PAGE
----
Missing Components of Teacher Preparation for ELLs ……………………… 188

Sociolinguistic Consciousness ……………………………………… ……….

188

V alue for

Linguistic

Diversi ty ……………………………………………….189

An Inclination for Advocacy …………………………………………… …….. 1 89

9

TABLE OF CONTENTS

Continued

Learning A bout ELL Students‟ Language Backgrounds, Experiences,

and Proficiencies ………………………………………… ………………….

1 9 0

Ap plying Principles of Second Language Acquisition and Identifying

Language Demands for ELLs …………………………………………… …..

19 2

Recommendations for I mproving TEPs and Professional Development …….

192

Continu ing Challenges in North Carolina ………………………………….

194

C ons iderations for Teacher Educators O utside North Carolina ………….

199

Limitations and Areas for Further Study

……………………………………… 199

Conclusion …………………………………….…………………………… ……..

2 08

APPENDIX A: SURVEY INSTRUMENT AND INTERV IEW PROTOCOL …..

2 1 1

APPENDIX B: FACTOR ANALYSIS OF SURVEY ITEMS …………………….

2 2 8

APPENDIX C: CLUSTER ANALYSIS FOR FOCAL PARTICIPANT SELECTION ………………………………………. …………………………….. ….

2 3 7

REFERENCES ……………………………………….………………………………. 2 3 8

10

LIST OF TABLES

TABLE 1: Student Demographic Data by District ……………………………………

81

T ABLE 2: Teacher Demographic Data by District ………………………………...…

82

TABLE 3: Focal Participants‟ Demographic Information …………………………..

101

TABLE 4: Comparison of State, District, & Respondent Demographics …………….. 110

TABLE 5: Comparison of Teacher Education C oursew ork and Respondents‟

P erceptions ... …………………………………… …………………………………….. 117

TABLE 6: ELL Specific Course Work: Respondents‟ Perceptions ………………….

118

TABLE 7: Comparison of Professional Developme nt and Respondents‟ Perceptions. .

12 0

11

ABSTRACT

The North

Carolina Public Schools, like other schools in the southeast, have experienced phenomenal growth in their ELL student populations in the last 15 years. This fairly recent influx of ELL students raises questions about the extent to which the schools, and m ore specifically, the teachers, are prepared to meet the needs of their linguistically diverse students. Unfortunately, few studies to date have investigated how teacher education programs (TEPs) and professional development opportunities are addressing th is aspect of teacher preparation. This dissertation addresses the lack of current research as it pertains to both TEPs and professional development experiences of middle school working in the North Carolina Public Schools. Using a mixed methods design that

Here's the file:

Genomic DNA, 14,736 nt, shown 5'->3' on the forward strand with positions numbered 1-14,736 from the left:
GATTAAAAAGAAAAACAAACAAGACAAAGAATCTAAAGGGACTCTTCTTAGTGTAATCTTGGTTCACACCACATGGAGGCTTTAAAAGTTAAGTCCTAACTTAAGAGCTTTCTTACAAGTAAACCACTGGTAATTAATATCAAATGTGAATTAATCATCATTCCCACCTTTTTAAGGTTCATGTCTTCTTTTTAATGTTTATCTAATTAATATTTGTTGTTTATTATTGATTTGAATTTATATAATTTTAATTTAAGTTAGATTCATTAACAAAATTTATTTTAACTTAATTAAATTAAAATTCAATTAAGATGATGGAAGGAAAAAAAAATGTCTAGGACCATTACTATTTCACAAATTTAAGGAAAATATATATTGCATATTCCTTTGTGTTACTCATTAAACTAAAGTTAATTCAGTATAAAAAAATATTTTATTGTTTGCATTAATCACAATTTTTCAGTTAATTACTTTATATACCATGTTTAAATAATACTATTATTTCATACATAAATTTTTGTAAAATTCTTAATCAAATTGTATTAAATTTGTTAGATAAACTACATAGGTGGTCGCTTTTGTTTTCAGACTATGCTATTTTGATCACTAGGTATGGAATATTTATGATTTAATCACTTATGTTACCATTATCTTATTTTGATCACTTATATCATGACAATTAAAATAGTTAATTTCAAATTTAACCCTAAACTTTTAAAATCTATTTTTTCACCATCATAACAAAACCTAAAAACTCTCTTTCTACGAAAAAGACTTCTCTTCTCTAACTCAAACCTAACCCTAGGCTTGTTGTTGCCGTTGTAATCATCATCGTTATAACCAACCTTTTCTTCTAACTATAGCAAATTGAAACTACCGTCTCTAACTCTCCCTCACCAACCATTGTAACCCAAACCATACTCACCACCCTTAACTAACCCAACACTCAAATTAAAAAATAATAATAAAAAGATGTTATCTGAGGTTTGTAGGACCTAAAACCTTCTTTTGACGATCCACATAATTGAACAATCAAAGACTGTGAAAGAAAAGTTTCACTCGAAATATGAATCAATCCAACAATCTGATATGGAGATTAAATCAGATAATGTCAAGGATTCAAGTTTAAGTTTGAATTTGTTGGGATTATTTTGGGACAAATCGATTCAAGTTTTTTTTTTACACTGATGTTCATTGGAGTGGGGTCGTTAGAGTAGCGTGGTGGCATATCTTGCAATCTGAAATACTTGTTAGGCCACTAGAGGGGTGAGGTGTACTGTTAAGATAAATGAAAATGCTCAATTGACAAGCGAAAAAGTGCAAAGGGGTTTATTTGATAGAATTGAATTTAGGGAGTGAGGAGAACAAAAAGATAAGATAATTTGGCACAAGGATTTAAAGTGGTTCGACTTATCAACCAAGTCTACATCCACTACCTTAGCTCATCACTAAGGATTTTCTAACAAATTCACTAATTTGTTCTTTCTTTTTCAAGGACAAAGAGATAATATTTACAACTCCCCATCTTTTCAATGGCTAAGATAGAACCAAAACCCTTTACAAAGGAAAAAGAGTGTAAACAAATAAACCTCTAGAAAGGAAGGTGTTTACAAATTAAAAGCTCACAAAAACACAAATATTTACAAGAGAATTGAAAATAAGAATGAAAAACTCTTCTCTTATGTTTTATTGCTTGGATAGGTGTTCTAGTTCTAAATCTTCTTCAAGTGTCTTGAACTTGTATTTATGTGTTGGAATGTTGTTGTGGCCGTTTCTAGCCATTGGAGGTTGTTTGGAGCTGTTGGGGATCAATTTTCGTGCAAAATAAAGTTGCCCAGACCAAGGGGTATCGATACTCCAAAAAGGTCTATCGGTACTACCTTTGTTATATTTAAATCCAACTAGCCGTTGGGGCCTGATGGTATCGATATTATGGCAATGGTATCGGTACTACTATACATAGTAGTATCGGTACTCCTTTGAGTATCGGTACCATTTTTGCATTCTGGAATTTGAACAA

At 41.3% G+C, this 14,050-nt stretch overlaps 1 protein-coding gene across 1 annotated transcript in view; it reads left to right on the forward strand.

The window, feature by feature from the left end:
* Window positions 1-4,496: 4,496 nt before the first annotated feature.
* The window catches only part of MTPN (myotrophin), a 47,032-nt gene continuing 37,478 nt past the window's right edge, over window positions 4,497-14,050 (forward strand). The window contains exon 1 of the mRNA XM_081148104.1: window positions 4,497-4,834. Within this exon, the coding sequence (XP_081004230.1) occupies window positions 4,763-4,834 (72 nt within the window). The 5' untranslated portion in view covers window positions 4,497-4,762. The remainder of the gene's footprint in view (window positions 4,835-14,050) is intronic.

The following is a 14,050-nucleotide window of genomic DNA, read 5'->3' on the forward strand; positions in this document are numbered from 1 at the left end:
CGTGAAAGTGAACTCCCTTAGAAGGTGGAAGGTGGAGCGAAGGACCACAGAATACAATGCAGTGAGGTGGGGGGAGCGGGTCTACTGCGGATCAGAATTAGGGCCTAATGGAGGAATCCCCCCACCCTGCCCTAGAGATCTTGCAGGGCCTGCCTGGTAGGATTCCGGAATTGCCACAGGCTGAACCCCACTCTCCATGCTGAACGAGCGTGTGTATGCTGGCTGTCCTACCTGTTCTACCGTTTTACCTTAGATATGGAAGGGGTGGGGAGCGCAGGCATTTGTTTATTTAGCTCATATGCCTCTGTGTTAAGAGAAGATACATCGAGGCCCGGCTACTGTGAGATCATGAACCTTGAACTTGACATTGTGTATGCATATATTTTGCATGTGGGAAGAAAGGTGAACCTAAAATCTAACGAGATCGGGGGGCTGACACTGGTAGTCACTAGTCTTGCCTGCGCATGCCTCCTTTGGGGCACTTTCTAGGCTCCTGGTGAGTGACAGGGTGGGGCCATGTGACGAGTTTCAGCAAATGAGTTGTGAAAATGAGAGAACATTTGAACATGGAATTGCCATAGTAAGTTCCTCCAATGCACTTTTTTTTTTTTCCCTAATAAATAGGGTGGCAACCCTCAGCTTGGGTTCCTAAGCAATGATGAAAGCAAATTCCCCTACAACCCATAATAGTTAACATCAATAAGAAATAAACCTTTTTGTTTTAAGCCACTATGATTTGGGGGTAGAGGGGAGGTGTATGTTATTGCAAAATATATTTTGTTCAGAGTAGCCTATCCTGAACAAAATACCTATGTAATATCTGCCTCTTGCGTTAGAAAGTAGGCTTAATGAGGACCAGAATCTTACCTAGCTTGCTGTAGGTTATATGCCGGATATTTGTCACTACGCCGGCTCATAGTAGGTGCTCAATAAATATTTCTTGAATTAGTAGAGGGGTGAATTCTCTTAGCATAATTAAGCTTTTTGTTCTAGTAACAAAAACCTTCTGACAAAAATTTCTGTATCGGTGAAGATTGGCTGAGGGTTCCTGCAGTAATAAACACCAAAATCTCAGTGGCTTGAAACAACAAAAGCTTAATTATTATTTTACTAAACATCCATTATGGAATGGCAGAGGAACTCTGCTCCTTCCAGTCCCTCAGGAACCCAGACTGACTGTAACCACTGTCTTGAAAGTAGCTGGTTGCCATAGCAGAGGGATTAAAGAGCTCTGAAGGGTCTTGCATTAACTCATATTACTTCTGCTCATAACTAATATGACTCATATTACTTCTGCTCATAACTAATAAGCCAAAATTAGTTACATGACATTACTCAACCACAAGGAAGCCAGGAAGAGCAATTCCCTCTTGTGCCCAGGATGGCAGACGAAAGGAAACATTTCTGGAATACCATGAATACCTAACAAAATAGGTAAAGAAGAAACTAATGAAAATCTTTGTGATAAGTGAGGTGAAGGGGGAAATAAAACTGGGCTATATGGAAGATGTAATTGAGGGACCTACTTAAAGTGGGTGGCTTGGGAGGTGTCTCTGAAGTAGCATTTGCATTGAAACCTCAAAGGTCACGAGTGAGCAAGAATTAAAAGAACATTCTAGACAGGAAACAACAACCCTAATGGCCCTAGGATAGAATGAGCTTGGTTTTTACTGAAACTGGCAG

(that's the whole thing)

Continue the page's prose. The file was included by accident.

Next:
combined survey research with open - ended interviews of focal participants, the author revealed that teachers had had limited preparation experiences at both the TEP and professional development levels. However, those who had had these experiences overall did exhibit some capacity to adapt instruction and relate to their ELLs

in positive ways. The preparation, however, also lacked sociolinguistic awareness and awareness about the theoretical foundations that underlie these practices. The author concluded by

relating the findings to the current research and discussed recommendations and implications for TEPs and professional development in North Carolina and the southern context.

12

CHAPTER 1

INTRODUCTION

Nationwide the population of ELLs

continues to e xceed the general population in

U.S. public schools (Kent, 2004; Whittenberg , 2011 ). While ELLs